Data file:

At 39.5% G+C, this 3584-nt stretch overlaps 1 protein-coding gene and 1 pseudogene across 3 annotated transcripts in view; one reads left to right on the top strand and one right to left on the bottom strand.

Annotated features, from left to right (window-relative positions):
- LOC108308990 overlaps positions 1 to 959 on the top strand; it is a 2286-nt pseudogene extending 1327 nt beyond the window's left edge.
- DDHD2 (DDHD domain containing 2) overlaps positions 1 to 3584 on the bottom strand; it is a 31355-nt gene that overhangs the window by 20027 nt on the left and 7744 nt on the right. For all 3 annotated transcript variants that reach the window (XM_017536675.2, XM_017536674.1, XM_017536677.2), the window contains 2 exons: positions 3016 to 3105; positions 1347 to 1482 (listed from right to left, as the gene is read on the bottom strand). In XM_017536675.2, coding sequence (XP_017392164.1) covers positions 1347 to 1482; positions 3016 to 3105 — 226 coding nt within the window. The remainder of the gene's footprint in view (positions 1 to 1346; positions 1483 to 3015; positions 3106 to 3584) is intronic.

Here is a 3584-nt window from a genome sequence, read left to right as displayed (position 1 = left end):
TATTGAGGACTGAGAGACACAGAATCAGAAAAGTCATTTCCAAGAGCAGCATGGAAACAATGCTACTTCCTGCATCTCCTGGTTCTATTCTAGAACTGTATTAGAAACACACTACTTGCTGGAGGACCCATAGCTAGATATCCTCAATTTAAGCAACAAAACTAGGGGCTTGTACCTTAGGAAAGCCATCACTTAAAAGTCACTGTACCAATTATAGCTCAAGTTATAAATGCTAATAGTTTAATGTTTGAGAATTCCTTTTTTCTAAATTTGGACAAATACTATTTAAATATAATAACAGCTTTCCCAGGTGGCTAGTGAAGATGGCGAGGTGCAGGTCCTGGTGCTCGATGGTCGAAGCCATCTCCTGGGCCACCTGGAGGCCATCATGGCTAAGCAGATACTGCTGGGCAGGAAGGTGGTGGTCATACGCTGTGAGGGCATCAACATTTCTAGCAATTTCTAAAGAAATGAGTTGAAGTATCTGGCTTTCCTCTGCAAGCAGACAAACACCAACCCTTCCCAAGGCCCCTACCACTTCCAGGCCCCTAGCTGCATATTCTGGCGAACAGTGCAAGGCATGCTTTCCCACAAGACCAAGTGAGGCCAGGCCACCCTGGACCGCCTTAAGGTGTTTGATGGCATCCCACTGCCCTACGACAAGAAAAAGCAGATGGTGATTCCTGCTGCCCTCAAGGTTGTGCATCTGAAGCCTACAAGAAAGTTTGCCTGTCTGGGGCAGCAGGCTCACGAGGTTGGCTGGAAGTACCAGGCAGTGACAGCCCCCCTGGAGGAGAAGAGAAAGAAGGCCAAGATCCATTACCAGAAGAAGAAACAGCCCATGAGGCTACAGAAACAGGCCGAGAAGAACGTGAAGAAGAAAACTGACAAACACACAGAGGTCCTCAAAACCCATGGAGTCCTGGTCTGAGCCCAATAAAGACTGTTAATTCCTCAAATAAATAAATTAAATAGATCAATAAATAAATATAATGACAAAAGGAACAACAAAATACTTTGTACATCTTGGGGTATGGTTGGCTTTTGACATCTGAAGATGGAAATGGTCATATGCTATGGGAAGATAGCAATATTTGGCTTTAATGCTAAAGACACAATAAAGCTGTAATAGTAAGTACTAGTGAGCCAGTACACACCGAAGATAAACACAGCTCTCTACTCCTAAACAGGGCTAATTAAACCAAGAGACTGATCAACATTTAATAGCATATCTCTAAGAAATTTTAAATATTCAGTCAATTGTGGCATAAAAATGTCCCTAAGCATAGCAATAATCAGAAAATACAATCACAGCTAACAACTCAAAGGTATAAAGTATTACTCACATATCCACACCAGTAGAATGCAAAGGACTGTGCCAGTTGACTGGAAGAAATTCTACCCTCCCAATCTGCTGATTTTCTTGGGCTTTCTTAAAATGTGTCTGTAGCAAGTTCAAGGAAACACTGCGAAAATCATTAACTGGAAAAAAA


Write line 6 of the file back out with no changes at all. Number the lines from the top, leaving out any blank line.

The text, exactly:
TATTGAGGACTGAGAGACACAGAATCAGAAAAGTCATTTCCAAGAGCAGCATGGAAACAATGCTACTTCCTGCATCTCCTGGTTCTATTCTAGAACTGTATTAGAAACACACTACTTGCTGGAGGACCCATAGCTAGATATCCTCAATTTAAGCAACAAAACTAGGGGCTTGTACCTTAGGAAAGCCATCACTTAAAAGTCACTGTACCAATTATAGCTCAAGTTATAAATGCTAATAGTTTAATGTTTGAGAATTCCTTTTTTCTAAATTTGGACAAATACTATTTAAATATAATAACAGCTTTCCCAGGTGGCTAGTGAAGATGGCGAGGTGCAGGTCCTGGTGCTCGATGGTCGAAGCCATCTCCTGGGCCACCTGGAGGCCATCATGGCTAAGCAGATACTGCTGGGCAGGAAGGTGGTGGTCATACGCTGTGAGGGCATCAACATTTCTAGCAATTTCTAAAGAAATGAGTTGAAGTATCTGGCTTTCCTCTGCAAGCAGACAAACACCAACCCTTCCCAAGGCCCCTACCACTTCCAGGCCCCTAGCTGCATATTCTGGCGAACAGTGCAAGGCATGCTTTCCCACAAGACCAAGTGAGGCCAGGCCACCCTGGACCGCCTTAAGGTGTTTGATGGCATCCCACTGCCCTACGACAAGAAAAAGCAGATGGTGATTCCTGCTGCCCTCAAGGTTGTGCATCTGAAGCCTACAAGAAAGTTTGCCTGTCTGGGGCAGCAGGCTCACGAGGTTGGCTGGAAGTACCAGGCAGTGACAGCCCCCCTGGAGGAGAAGAGAAAGAAGGCCAAGATCCATTACCAGAAGAAGAAACAGCCCATGAGGCTACAGAAACAGGCCGAGAAGAACGTGAAGAAGAAAACTGACAAACACACAGAGGTCCTCAAAACCCATGGAGTCCTGGTCTGAGCCCAATAAAGACTGTTAATTCCTCAAATAAATAAATTAAATAGATCAATAAATAAATATAATGACAAAAGGAACAACAAAATACTTTGTACATCTTGGGGTATGGTTGGCTTTTGACATCTGAAGATGGAAATGGTCATATGCTATGGGAAGATAGCAATATTTGGCTTTAATGCTAAAGACACAATAAAGCTGTAATAGTAAGTACTAGTGAGCCAGTACACACCGAAGATAAACACAGCTCTCTACTCCTAAACAGGGCTAATTAAACCAAGAGACTGATCAACATTTAATAGCATATCTCTAAGAAATTTTAAATATTCAGTCAATTGTGGCATAAAAATGTCCCTAAGCATAGCAATAATCAGAAAATACAATCACAGCTAACAACTCAAAGGTATAAAGTATTACTCACATATCCACACCAGTAGAATGCAAAGGACTGTGCCAGTTGACTGGAAGAAATTCTACCCTCCCAATCTGCTGATTTTCTTGGGCTTTCTTAAAATGTGTCTGTAGCAAGTTCAAGGAAACACTGCGAAAATCATTAACTGGAAAAAAA